Where is the food and drinks industry going next? Looking at some leading players, consumer behaviour data is steering strategy towards more appropriate, timely communication.
Online food order and delivery service Just Eat has seen a change in consumption patterns this year. For example, customers are using the service not just for dinner, but also for breakfast and lunch. Throughout the pandemic, the company has collected huge amounts of data – around 1 million data points every day, according to Marketing Week. “We’ve gone on an incredibly accelerated journey,” says Matthew Bushby, UK marketing director. “As lockdown eased we are constantly learning about behaviour and trying to understand where food’s going to go next.”
The challenge lies in figuring out how best to use this huge volume of information effectively to improve the overall customer experience. Interestingly, there are two main priorities for Just Eat moving forward, according to Bushby: to deliver more personalised experiences for customers, and to share learnings with partner restaurants so that they in turn can expand their offering.
Empathy, insight and customer experience
Another food company seeing a boom in business is Gousto, the direct-to-consumer recipe box service, as more customers have been looking for at-home meal kits during lockdown. The company is trying to understand what exactly customers are doing and why, and focusing its marketing efforts on relevance and personalisation instead of merely gaining sales.
In this recent article on Gousto’s ‘empathetic’ data strategy, Tom Wallis, Gousto’s CMO, stresses that marketers should focus their data strategy on empathy, insight and offering a better customer experience. In particular, he emphasises appropriate and timely communication with customers: “You want to make sure all your use of data is something that people will value and not recognised as something that is interruptive in an unpleasant way.”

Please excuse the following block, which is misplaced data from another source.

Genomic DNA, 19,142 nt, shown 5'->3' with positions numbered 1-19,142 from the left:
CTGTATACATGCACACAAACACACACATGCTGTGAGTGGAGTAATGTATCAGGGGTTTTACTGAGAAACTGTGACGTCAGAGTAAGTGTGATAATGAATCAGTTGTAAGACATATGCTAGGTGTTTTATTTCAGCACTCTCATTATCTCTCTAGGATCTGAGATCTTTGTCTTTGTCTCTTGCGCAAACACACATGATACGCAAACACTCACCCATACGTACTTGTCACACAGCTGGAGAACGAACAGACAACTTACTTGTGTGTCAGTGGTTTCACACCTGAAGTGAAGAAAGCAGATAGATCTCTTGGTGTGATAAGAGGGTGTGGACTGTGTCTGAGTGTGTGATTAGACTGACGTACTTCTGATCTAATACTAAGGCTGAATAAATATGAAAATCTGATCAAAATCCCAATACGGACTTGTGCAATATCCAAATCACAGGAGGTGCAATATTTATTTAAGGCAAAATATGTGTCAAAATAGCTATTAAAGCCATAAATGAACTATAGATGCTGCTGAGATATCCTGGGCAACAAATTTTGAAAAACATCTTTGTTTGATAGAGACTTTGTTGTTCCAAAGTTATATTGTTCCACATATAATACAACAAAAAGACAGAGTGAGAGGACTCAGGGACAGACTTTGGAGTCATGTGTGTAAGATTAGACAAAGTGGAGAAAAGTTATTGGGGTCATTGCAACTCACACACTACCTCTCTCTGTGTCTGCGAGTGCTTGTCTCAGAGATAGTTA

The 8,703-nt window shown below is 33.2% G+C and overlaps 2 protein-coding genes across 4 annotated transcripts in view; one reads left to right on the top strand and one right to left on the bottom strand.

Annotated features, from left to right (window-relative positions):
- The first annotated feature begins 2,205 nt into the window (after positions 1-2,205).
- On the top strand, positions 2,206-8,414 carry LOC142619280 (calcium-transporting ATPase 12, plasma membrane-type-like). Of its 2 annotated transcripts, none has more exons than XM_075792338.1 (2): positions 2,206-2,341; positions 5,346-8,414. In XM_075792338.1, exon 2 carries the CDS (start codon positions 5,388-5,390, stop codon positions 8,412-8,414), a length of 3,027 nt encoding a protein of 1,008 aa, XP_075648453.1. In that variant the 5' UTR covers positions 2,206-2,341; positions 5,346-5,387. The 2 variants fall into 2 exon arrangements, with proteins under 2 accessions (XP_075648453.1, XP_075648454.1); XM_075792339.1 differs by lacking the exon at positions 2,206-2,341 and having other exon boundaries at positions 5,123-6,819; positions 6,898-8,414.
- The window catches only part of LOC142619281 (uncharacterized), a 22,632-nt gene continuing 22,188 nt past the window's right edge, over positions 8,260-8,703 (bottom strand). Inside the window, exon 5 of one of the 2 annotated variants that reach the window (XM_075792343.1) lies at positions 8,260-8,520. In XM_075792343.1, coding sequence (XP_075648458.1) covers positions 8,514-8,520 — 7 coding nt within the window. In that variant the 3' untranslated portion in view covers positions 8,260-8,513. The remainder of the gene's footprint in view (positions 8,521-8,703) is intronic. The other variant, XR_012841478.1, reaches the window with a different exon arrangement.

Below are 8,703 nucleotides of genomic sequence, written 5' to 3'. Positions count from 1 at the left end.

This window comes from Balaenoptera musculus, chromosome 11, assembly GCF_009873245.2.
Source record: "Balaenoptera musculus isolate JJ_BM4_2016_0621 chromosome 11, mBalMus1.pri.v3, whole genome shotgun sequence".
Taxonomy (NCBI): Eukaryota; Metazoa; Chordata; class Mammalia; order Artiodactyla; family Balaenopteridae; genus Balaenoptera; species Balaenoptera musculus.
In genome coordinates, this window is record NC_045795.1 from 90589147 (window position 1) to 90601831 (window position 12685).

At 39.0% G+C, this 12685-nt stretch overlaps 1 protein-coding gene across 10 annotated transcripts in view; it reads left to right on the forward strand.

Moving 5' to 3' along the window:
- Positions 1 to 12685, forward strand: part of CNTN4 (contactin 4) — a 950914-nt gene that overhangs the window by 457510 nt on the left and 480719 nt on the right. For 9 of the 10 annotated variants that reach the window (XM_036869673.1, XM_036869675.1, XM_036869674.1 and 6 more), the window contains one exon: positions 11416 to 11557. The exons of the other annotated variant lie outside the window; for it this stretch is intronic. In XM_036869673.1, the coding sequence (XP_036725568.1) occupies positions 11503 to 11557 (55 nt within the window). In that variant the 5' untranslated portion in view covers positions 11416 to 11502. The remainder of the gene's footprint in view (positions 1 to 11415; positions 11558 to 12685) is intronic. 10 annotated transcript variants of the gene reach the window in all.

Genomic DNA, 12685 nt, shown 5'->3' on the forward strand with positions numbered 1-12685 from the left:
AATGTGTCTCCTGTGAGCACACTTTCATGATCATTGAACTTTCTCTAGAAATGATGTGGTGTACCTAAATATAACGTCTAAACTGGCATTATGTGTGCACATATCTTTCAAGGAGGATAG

Consumer behaviour in drinks and snacks
Similarly, Diageo, which owns brands such as Bailey’s and Guinness, is using data about consumer behaviour to help improve marketing effectiveness during the pandemic. In this article about Diageo’s marketing efforts in response to Covid-19, Molly Fleming reports that the drinks giant is expanding its marketing capabilities with the new tool Radar. It sits within the existing Catalyst tool and combines the latest data about the pandemic with insights and consumer behaviour information.
Diageo’s global consumer planning director, Andrew Geoghegan, points out the importance of human analysis in combination with computer generated data by tools such as Radar. “Ultimately marketing is not about spitting out an algorithm from a computer,” he says. “It’s about combining business objectives, brand activation and creativity, which is then turbo charged [by data].”
PepsiCo has seen a change in consumer behaviour too, writes Fleming in a related piece, with sales of snacks soaring and increased demand for products such as Walkers crisps and Quaker porridge as more people are working from home. To meet the shift in demand online, the company has launched two new direct-to-consumer sites: Snacks.com and PantryShop.com. As explained by PepsiCo’s CEO Ramon Laguarta in an investor call: “The penetration of ecommerce or e-grocery just accelerated by three years. It’s happening now.”